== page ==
Android introduces different ways to use your tablet device. To help you build a User Interface that looks great and accomplishes your goals, we’ve developed these guidelines. Read through them, watch the videos, and read the additional documentation found in the included links and you’ll be well on your way to understanding the Android User Interface goals. Some of this information is also found in documents provided by Google. This is intentional since the goal is to remain consistent with the intended Google design and evolving usage models for Android.
With the freedom as an open platform that Android provides, comes the responsibility to learn and follow the applicable guidelines. This helps your application benefit from consistency of design and thus your application will react to your user’s actions in ways they are comfortable and expected.
Google has published a rich set of User Interface Guidelines for icons, widgets, activities, and menus, and more. Reading and understanding the guidelines is one key to delivering expected functionality. Start with these guidelines and build from there and your application will be well on the way to feeling comfortable and familiar to your users.
To train developers Google has placed many of their Google I/O session videos online. This Google Video is a beginner’s guide to Android from the 2010 Google I/O.
While the mobile devices we have today and incredibly powerful compared to computers of just a few years back, they don’t compare to the memory and processor power your desktop computer has. Because your users are mobile and using your application as they move about, you need to keep your application fast and responsive. Your users could be on a bus or train in a moving environment and need to be able to reliably use the UI (can they press a small button when the screen is moving around?). Additionally you need to account for the possibility of drops in network coverage.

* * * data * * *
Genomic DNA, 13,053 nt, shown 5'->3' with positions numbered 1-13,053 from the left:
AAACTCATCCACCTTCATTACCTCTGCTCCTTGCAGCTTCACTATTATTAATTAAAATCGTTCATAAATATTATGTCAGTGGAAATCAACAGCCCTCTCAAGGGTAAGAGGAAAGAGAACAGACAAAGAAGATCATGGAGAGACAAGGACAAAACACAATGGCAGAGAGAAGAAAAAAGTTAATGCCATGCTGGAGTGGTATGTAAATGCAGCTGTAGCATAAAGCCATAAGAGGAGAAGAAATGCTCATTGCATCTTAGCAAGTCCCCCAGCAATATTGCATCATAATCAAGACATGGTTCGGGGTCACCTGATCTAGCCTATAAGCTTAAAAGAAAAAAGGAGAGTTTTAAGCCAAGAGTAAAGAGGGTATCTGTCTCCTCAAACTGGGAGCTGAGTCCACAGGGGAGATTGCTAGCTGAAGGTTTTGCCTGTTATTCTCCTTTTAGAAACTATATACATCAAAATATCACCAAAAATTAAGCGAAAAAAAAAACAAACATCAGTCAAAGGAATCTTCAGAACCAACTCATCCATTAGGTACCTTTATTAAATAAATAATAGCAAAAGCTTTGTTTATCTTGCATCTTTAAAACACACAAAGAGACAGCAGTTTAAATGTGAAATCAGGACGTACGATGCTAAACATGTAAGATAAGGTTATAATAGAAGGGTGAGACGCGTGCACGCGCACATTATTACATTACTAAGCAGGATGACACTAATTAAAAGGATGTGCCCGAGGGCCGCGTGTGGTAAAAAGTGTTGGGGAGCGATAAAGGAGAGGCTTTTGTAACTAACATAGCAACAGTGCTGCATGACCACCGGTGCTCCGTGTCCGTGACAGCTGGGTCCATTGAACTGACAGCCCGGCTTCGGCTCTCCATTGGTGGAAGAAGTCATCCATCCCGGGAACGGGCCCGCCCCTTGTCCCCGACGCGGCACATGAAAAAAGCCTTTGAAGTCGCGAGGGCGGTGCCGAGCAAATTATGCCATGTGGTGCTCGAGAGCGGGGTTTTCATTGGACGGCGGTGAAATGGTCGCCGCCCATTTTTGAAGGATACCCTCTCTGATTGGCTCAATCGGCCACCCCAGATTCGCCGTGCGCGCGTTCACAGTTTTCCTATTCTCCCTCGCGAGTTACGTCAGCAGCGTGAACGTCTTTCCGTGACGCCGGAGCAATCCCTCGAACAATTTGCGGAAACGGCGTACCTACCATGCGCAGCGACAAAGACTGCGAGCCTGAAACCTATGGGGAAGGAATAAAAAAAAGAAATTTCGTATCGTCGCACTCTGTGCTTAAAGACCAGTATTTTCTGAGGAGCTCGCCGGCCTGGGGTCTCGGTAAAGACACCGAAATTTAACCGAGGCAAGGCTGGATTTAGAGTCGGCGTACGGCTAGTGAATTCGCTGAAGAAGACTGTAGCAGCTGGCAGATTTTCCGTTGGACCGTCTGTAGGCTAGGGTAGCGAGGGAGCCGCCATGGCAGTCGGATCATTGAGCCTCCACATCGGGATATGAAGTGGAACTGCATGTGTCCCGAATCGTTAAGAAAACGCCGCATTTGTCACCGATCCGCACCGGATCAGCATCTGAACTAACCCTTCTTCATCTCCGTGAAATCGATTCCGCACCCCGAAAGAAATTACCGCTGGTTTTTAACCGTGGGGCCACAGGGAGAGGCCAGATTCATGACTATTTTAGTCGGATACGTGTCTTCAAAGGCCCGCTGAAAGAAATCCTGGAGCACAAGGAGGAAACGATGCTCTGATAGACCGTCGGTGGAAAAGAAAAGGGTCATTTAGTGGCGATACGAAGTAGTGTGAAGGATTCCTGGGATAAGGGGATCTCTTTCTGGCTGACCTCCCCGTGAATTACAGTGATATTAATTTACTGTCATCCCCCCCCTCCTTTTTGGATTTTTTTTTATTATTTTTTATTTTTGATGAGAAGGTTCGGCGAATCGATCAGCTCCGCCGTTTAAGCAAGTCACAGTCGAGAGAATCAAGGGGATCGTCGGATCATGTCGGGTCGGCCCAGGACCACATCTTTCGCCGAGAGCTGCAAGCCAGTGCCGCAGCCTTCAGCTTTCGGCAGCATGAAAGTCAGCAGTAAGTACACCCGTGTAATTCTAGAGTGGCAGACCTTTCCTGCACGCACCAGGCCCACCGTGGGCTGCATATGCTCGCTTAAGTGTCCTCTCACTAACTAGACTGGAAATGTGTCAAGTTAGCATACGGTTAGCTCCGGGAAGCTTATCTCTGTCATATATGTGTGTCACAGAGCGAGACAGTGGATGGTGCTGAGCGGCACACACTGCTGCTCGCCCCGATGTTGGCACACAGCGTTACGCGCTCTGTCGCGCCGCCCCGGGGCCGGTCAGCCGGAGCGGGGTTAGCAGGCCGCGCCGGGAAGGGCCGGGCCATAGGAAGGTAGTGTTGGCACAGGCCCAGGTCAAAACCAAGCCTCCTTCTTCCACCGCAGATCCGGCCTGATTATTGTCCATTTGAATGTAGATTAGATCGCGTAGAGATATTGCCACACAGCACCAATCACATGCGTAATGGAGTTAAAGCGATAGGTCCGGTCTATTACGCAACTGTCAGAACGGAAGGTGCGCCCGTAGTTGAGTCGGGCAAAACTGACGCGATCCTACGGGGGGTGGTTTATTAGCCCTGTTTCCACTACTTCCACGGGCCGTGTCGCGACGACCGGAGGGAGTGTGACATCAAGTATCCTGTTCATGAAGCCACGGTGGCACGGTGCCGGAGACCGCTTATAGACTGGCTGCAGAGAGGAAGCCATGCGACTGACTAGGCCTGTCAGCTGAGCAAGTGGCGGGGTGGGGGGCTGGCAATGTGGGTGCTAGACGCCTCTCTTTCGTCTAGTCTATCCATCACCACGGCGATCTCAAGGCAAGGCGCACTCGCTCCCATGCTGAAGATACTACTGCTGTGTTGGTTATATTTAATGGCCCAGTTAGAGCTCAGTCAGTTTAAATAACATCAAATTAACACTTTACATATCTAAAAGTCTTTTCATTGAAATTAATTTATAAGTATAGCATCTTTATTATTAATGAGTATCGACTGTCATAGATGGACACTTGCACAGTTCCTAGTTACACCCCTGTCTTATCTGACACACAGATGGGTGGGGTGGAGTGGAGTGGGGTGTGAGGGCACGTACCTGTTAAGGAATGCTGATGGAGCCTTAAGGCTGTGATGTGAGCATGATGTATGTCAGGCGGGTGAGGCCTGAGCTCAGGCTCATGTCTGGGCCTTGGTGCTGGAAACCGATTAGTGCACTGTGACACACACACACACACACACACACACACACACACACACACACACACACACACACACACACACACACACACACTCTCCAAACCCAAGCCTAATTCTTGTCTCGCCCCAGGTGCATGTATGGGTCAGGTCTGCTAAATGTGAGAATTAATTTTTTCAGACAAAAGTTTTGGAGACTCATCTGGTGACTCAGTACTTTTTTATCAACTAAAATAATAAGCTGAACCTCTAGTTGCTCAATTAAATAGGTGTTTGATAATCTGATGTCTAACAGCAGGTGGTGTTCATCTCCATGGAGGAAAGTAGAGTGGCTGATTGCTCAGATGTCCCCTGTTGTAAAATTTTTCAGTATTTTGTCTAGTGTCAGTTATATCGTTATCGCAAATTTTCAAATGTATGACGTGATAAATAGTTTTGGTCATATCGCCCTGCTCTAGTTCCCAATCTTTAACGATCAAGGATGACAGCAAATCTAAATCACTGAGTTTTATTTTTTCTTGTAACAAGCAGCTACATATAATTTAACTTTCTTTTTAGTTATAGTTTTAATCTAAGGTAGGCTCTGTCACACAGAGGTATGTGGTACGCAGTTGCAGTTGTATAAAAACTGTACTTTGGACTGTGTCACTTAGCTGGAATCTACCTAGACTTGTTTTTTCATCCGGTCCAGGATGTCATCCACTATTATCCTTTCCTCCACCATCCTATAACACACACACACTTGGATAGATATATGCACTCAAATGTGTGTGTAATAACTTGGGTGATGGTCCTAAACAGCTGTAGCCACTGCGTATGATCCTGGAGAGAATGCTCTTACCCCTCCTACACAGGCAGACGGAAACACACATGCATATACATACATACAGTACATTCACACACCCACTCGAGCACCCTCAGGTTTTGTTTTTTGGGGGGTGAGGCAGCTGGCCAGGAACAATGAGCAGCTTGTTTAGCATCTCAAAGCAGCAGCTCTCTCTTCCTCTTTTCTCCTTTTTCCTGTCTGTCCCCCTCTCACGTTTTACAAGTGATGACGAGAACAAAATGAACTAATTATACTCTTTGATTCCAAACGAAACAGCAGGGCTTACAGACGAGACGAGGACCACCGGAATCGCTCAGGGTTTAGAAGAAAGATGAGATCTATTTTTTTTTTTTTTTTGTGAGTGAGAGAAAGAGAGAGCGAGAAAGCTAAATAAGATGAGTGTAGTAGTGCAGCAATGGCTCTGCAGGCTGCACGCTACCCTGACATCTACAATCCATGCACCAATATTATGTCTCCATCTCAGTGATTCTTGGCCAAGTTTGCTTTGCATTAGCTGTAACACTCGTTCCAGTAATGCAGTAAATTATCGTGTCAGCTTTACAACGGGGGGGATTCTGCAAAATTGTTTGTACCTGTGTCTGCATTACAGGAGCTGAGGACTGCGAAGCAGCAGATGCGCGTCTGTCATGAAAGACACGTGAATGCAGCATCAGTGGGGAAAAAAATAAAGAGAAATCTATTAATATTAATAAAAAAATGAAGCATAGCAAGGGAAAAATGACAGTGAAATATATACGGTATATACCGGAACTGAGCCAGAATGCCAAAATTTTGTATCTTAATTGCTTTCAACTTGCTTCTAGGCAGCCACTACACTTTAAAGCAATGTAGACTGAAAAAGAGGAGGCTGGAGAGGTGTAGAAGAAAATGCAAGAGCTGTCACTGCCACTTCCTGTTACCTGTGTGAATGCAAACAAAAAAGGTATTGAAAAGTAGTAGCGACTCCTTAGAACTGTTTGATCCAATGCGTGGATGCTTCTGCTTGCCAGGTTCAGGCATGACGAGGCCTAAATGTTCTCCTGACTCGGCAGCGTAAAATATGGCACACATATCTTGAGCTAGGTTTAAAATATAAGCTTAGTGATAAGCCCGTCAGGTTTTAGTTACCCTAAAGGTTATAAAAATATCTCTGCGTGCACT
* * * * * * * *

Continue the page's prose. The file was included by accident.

Your users should ever see the Application Unresponsive dialog, which appears if your application does not respond to a user action within 5 seconds. Users will typically notice a delay of even half a second.
A powerful technique for keeping your UI responsive is to use threading. When a user starts an Android application, Android creates the main thread, called the UI thread. Be careful not to do long processing in the UI thread. This main thread needs to be responsive so it can dispatch widgets to do the bulk of the processing. Brad Fitzpatrick of Google explains how to keep your UI Zippy in this video:
How to respond to touch is one of the key aspects of the Android UI framework. Android devices have touch screens, and you’ll need to design your application to support touch well. Touch mode usually has no focus and no selection, and moving between touch and other modes (lists for example) can make focus and selection disappear or reappear. There is an exception called focusable in touch mode.
Make sure your buttons and widgets are large enough to be touched when needed. It’s very frustrating for a user to touch a widget only realize they actually touched an adjacent item. Along the same line of thinking is that you need to provide a way for your users to back out of an accidental press. Verify that your buttons look and fit well on screens with different resolutions and densities. Design your layouts to adapt to multiple devices.